If you’ve never seen the northern lights, there’s still time to catch the spectacular display this year. The aurora borealis–named, aptly, after the Roman goddess of dawn and the Greek word for the north wind–can appear on a clear night from September through April, and is often at its most intense in February and March.

Here are three stand-out lodges that will get you up close and personal:

 Lyngen LodgeDjupvik, Norway (from $322 per person, including meals)

Sandwiched between fjord and mountain, this cozy grass-roofed lodge overlooks Norwegian tundra, through which guests can mush a team of sled dogs. Evening photography tutorials demonstrate how to capture the surest shots of the aurora borealis, and nighttime wake-up calls guarantee guests will be out of bed and camera ready when the northern lights put on their show.

■ Forest Hotel: Tärendö, Sweden (from $241)

The vast, light-pollution-free skies capping this family-run wilderness retreat on the banks of the frozen Tärendö River, in Swedish Lapland, offer an IMAX-worthy screen for the aurora borealis. Guests can chase it on snowshoes, cross-country skis, or nocturnal snowmobile safaris. For warmer cultural immersions, choose a reindeer barbecue in a native Sami tepee or a birchwood-fire sauna.

 Ion Hotel: Nesjavellir, Iceland (from $276, including breakfast)

Surrounded by hot springs, lava fields, and glaciers, this Icelandic hotel features glass walls, recycled wood, and guest rooms adorned with photographs of the famous Icelandic horses, some of which are nearby, ready for riding. Glacier walks offer another eco-adventure. Back in the hotel bar, guests can toast picture-window views of the shimmering spectacle with local microbrews.

This piece, reported by Raphael Kadushin, appeared in the December 2013/January 2014 issue of National Geographic Traveler magazine.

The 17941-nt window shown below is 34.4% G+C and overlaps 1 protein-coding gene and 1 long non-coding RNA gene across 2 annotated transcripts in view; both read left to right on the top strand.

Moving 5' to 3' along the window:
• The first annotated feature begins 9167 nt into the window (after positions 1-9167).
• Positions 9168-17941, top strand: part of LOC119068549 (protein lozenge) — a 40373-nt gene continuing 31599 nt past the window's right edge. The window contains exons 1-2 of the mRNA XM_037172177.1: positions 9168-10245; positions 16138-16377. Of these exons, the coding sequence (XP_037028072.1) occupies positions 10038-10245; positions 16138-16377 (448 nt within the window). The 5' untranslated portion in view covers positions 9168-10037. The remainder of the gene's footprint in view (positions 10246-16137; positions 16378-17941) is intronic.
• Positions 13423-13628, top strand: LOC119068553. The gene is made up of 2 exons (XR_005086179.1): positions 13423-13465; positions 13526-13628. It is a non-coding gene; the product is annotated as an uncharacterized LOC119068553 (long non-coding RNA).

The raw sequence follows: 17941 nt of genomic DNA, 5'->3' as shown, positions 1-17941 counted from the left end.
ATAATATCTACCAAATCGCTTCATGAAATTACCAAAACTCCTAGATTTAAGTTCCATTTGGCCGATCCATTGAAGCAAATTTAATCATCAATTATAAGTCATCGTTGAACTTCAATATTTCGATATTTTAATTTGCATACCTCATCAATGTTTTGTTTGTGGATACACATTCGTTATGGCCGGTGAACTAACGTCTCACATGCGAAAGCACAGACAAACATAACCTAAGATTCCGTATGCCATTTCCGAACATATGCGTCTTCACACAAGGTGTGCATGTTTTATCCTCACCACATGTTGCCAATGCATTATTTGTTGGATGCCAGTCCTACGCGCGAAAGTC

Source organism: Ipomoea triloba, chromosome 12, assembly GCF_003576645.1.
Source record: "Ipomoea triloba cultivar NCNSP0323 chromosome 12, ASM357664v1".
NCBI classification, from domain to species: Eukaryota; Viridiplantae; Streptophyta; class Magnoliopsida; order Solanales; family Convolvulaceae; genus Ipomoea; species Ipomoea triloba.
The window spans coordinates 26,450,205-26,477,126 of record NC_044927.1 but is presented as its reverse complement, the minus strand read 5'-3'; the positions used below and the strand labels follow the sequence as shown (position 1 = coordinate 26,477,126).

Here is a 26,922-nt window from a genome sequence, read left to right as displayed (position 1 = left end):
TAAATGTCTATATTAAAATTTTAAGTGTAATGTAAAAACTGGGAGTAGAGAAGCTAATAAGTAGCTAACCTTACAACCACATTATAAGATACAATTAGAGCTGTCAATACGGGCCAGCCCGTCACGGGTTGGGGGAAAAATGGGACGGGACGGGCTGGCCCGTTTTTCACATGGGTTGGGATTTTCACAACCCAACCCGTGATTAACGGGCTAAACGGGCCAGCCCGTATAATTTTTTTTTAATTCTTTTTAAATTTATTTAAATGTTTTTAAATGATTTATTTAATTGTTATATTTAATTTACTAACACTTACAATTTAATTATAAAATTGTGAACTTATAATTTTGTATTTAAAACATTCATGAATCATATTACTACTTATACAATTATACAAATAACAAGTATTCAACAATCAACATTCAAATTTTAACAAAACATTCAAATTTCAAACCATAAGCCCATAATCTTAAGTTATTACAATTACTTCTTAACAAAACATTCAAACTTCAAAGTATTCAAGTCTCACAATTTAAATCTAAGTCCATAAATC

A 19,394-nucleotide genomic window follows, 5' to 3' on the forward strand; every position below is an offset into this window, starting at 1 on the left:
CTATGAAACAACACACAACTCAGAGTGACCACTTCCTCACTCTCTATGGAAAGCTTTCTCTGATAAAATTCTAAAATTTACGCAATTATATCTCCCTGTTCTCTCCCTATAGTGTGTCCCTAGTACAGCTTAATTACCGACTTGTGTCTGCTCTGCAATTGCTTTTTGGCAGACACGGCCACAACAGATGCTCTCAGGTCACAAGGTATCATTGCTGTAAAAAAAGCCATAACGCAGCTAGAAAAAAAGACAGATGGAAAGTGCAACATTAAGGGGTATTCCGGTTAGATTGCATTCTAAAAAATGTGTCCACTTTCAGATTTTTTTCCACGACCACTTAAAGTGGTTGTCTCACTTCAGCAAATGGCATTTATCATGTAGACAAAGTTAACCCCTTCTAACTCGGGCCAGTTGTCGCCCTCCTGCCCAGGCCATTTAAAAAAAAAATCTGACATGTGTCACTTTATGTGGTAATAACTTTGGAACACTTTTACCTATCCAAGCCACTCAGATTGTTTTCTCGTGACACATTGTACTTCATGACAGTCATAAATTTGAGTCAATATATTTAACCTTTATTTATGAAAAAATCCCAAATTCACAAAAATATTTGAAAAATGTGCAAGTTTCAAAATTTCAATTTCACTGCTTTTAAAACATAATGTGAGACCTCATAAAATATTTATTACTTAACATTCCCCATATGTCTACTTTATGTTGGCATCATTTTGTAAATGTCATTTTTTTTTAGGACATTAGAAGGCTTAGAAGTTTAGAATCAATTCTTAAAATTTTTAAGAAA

Comments

  1. steven burke
    nairn scotland
    January 23, 5:21 pm

    hire a camper van and go on the ferry for 10 days, you will save on average $2000,

  2. kay
    Chicago
    January 24, 8:51 pm

    Saw amazing northern lights in the Upper Peninsula of Michigan.

  3. Alex
    Edinburgh
    January 25, 1:20 am

    It says ‘best’ places to stay not cheapest.

    Trust a Scotsman to point this out!

  4. Antonio Luis E. Kilayko
    Philippines
    January 28, 3:56 pm

    Spectacular photos, never seen here in the Philippines.
    I explore the rest of the world through National Geographic.

  5. Walker Harrison
    Comox Canada
    February 1, 12:35 am

    Northern Canada has awesome displays of the northern lights and I am certain you can find many nice lodges that cater to light seekers. Was on the outskirts of Edmonton, out of the city lights, 2 years ago and saw an awesome display and Edmonton is a little south for the lights.

  6. Alan Duff Paudarco
    Ullabator, Mangolia
    February 1, 12:39 am

    Best View was at Kathmandu,Nepal when I visited.

  7. vladka bobić
    February 1, 2:23 am

    Ovo bih voljela vidjeti,ali novac je veliki prob lem.

  8. Jessika Fairbarn
    Costa Mesa, CA
    February 1, 2:49 am

    I like the way you think Steven Burke.

  9. Stefan Senft
    Vienna
    February 1, 4:25 am

    GO to FT, Smith – North West Territorien , have a Look in my f Account or http://www.stefansenft.at

  10. Antonio Fernandez
    Florida, USA
    February 1, 5:23 am

    Few years ago we saw the Northern Lights in Denali NP, Alaska in September and it was incredible next to a total solar eclipse experienced in Costa Rica the best experiences of our life. Go for it!

  11. Betty
    MN
    February 1, 11:13 am

    I paddled under them in the Boundary Waters once. Absolutly incredible!

  12. Ross
    Las Vegas, Nevada USA
    February 1, 12:52 pm

    Thanks to Alex and Steve for hammering home the old stereotypes of the frugal Scots. ;-)

  13. Ben
    Ann Arbor, MI
    February 1, 12:59 pm

    Where are the best places to view the northern lights in the lower 48 States? I want to consider driving somewhere over Spring break to watch them

  14. Clara Dowgialo
    February 1, 1:33 pm

    I never saw nice Auroras in Sweden or Norway – they were always weak and monochromatic (green only, no reds or purples). You can see better ones in Canada at a lower latitude (even in the cities) than what’s being suggested here.

  15. Nass Osmandatter
    Singapore
    February 1, 10:53 pm

    Would love to see this amazing phenomenon one day!